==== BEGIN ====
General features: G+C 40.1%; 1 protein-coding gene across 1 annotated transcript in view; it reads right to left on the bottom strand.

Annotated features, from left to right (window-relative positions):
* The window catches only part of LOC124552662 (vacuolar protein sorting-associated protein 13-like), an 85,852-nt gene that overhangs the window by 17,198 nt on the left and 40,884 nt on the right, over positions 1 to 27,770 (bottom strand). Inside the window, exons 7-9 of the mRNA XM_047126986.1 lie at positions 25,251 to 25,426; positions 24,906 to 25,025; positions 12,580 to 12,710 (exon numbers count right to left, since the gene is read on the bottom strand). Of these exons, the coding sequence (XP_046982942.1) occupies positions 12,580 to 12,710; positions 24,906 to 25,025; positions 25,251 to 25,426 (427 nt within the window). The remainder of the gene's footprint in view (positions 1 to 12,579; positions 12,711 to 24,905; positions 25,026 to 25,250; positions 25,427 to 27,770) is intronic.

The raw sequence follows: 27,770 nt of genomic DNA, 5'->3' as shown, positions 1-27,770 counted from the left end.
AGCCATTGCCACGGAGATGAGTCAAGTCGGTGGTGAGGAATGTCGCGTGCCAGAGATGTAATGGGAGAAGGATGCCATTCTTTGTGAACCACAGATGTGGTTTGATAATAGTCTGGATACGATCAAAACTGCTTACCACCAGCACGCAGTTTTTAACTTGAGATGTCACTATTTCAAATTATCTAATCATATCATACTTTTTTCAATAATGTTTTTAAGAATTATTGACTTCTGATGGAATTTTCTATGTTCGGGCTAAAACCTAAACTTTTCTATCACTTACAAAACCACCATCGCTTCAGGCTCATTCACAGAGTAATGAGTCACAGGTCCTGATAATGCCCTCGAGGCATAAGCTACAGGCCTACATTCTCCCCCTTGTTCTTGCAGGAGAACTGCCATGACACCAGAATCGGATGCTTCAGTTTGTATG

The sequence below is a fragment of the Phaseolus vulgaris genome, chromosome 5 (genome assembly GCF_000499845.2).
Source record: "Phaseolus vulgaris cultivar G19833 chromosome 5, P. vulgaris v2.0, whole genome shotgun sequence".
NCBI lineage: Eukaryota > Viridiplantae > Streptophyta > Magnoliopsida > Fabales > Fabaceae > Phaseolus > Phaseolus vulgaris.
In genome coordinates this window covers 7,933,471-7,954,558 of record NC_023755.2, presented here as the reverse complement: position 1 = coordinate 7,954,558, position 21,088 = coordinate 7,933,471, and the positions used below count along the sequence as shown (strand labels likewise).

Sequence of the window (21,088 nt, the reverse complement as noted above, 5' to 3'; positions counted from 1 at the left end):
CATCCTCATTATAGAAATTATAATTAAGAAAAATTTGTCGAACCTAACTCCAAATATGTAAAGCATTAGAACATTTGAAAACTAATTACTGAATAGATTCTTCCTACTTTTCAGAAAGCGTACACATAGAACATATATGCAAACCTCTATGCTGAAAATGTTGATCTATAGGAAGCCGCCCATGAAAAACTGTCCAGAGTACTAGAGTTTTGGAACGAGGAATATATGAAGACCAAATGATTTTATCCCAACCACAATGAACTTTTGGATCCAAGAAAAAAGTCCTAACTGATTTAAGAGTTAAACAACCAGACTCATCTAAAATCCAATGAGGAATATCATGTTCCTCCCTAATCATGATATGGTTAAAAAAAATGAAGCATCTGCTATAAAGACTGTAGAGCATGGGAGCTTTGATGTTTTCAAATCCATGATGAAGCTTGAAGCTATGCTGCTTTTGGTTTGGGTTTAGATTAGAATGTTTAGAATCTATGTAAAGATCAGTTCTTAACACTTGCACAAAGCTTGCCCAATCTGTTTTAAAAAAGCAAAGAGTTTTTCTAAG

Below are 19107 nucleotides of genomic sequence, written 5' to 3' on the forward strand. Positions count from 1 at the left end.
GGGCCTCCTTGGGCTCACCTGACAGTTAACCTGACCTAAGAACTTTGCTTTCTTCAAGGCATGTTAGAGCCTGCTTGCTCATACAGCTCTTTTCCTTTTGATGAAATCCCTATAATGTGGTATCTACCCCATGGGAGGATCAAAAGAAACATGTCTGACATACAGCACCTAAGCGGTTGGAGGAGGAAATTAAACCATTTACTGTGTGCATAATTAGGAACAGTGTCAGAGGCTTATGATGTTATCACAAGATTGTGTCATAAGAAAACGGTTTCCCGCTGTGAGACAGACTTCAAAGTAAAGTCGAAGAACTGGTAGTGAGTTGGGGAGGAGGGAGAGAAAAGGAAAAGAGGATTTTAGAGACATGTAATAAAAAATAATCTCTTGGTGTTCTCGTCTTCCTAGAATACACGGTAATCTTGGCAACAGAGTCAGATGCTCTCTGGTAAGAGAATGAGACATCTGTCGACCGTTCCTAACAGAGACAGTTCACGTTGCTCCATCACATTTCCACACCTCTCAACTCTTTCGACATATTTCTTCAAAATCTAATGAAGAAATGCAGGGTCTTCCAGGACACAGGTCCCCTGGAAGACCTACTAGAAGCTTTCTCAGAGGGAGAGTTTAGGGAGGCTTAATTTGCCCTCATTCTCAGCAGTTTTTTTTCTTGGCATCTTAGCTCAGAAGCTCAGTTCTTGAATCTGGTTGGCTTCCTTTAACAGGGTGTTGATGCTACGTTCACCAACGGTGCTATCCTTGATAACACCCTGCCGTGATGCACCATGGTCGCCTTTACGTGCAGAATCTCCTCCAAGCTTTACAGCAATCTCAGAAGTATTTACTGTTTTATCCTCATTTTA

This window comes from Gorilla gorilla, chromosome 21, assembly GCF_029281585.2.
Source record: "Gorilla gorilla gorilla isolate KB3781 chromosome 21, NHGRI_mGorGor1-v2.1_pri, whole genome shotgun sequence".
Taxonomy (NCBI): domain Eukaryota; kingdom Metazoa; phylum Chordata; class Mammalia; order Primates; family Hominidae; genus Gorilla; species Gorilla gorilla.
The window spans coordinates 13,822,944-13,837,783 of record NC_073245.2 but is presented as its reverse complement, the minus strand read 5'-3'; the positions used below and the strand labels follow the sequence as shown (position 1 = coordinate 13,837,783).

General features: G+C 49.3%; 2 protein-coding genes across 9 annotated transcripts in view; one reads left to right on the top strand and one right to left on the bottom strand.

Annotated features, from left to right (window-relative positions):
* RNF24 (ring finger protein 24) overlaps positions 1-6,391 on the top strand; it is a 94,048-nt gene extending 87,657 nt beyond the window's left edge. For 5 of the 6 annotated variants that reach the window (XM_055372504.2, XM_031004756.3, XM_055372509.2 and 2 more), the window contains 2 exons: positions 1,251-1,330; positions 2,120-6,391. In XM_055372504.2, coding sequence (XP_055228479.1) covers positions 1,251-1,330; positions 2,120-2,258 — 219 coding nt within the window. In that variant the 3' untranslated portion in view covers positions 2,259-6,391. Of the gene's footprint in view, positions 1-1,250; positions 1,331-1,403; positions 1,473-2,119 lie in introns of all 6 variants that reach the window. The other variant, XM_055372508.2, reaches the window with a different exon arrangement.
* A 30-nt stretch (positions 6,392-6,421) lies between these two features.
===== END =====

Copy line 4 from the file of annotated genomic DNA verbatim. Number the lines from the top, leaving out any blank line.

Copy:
The raw sequence follows: 27,770 nt of genomic DNA, 5'->3' as shown, positions 1-27,770 counted from the left end.